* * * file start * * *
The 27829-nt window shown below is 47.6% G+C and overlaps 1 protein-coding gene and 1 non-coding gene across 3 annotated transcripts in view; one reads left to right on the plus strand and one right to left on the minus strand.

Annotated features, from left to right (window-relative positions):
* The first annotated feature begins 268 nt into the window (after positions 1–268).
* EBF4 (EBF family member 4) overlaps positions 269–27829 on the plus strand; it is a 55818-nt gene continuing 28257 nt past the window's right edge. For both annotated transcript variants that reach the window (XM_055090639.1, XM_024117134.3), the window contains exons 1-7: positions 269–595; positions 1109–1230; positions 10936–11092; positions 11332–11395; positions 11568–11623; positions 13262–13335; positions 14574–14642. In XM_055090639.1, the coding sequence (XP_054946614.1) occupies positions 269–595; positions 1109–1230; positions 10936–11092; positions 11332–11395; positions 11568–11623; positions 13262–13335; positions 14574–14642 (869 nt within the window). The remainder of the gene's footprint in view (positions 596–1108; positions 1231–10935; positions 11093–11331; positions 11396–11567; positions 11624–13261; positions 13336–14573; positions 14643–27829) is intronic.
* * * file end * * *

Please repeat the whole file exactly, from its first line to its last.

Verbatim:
The 27829-nt window shown below is 47.6% G+C and overlaps 1 protein-coding gene and 1 non-coding gene across 3 annotated transcripts in view; one reads left to right on the plus strand and one right to left on the minus strand.

Annotated features, from left to right (window-relative positions):
* The first annotated feature begins 268 nt into the window (after positions 1–268).
* EBF4 (EBF family member 4) overlaps positions 269–27829 on the plus strand; it is a 55818-nt gene continuing 28257 nt past the window's right edge. For both annotated transcript variants that reach the window (XM_055090639.1, XM_024117134.3), the window contains exons 1-7: positions 269–595; positions 1109–1230; positions 10936–11092; positions 11332–11395; positions 11568–11623; positions 13262–13335; positions 14574–14642. In XM_055090639.1, the coding sequence (XP_054946614.1) occupies positions 269–595; positions 1109–1230; positions 10936–11092; positions 11332–11395; positions 11568–11623; positions 13262–13335; positions 14574–14642 (869 nt within the window). The remainder of the gene's footprint in view (positions 596–1108; positions 1231–10935; positions 11093–11331; positions 11396–11567; positions 11624–13261; positions 13336–14573; positions 14643–27829) is intronic.